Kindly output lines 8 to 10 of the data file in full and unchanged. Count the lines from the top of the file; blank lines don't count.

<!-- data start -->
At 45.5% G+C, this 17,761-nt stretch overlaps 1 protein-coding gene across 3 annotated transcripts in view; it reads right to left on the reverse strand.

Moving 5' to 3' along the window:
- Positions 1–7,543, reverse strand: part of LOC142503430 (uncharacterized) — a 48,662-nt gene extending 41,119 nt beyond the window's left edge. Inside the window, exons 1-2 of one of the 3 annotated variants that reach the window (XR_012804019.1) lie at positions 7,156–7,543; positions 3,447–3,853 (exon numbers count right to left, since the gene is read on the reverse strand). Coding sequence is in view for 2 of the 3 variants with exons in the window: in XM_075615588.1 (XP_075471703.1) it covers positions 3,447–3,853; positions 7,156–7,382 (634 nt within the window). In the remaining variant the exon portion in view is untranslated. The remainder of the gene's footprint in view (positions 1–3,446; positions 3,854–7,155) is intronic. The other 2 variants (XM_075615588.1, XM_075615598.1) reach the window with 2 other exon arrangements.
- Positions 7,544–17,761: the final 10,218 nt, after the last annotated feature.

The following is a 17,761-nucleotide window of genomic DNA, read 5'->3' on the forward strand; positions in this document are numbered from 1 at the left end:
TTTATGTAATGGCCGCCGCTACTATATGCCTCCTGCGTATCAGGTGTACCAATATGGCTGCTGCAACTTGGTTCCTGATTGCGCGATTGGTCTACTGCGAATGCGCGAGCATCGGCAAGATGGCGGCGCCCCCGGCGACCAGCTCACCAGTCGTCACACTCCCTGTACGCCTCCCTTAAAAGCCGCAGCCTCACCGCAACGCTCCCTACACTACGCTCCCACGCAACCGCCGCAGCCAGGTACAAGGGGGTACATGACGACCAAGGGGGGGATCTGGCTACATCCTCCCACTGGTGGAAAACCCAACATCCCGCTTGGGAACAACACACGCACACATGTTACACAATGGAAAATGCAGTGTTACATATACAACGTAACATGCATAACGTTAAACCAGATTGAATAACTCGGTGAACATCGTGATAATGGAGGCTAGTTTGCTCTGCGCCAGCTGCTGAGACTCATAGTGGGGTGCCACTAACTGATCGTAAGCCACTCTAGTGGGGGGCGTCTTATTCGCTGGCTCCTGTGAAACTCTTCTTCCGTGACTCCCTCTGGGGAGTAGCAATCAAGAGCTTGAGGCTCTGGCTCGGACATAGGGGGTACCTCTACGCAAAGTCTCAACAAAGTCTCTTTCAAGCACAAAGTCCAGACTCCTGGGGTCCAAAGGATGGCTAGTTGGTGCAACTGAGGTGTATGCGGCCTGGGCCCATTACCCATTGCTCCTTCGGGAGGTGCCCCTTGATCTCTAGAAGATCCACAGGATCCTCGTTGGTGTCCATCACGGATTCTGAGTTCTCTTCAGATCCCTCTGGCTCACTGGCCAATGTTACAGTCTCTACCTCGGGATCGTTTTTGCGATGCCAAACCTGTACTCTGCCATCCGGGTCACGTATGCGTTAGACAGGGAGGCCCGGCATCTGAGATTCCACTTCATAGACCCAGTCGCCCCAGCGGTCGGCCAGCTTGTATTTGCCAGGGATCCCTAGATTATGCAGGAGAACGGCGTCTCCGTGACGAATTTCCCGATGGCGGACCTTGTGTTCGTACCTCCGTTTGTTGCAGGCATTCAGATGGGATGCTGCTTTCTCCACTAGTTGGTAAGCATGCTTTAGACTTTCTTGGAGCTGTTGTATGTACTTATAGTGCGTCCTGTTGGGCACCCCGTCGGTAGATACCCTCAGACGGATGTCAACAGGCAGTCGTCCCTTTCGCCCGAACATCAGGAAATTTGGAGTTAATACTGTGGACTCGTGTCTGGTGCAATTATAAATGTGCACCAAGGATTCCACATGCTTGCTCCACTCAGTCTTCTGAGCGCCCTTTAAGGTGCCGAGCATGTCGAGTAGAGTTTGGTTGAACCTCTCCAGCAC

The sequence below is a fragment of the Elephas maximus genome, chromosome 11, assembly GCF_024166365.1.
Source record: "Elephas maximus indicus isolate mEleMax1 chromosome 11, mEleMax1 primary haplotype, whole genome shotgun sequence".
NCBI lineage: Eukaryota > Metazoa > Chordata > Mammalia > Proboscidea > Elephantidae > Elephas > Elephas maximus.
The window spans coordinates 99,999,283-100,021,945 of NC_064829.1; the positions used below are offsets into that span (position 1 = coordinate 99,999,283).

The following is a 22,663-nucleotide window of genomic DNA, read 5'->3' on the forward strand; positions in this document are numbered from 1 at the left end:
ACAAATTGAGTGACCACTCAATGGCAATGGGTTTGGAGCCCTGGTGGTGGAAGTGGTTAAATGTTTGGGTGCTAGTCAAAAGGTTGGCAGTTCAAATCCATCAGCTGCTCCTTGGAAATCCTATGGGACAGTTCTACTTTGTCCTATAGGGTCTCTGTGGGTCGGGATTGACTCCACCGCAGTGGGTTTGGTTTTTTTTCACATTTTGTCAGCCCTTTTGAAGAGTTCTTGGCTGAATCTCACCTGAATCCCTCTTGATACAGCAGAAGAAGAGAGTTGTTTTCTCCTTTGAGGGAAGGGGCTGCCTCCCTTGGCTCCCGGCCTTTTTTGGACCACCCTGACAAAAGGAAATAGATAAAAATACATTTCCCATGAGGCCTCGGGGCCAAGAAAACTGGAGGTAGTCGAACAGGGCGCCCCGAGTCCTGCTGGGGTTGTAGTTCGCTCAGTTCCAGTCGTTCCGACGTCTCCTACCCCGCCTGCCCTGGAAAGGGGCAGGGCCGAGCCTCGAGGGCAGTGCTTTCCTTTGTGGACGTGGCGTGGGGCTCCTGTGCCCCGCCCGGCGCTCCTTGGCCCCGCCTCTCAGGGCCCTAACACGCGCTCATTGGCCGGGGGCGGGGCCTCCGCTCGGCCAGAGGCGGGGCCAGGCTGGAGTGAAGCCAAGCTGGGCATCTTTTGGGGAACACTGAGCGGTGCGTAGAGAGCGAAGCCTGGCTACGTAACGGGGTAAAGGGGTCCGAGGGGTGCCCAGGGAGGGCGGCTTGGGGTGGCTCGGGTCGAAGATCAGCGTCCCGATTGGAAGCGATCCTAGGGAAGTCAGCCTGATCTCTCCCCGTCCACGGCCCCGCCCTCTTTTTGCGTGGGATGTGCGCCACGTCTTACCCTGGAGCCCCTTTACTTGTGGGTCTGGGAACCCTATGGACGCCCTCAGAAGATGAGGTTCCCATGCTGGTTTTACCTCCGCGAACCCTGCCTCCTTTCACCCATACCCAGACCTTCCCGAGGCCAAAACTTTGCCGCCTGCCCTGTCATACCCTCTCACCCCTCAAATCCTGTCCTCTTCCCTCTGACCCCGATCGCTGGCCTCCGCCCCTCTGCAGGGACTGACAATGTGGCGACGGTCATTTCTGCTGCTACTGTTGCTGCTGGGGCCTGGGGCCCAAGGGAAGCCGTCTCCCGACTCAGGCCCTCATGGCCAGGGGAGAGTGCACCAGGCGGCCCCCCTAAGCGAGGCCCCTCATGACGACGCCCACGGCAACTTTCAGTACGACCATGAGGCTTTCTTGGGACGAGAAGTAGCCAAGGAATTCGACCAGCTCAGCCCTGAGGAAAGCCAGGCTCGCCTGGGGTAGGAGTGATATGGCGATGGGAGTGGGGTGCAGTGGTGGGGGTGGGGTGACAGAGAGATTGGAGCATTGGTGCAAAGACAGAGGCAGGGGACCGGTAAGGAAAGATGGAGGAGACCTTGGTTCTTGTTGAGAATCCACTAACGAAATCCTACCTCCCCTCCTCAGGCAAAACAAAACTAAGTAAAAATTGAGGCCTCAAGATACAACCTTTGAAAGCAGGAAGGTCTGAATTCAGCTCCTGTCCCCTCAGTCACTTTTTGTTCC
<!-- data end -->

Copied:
Source record: "Elephas maximus indicus isolate mEleMax1 chromosome 11, mEleMax1 primary haplotype, whole genome shotgun sequence".
NCBI lineage: Eukaryota > Metazoa > Chordata > Mammalia > Proboscidea > Elephantidae > Elephas > Elephas maximus.
The window spans coordinates 99,999,283-100,021,945 of NC_064829.1; the positions used below are offsets into that span (position 1 = coordinate 99,999,283).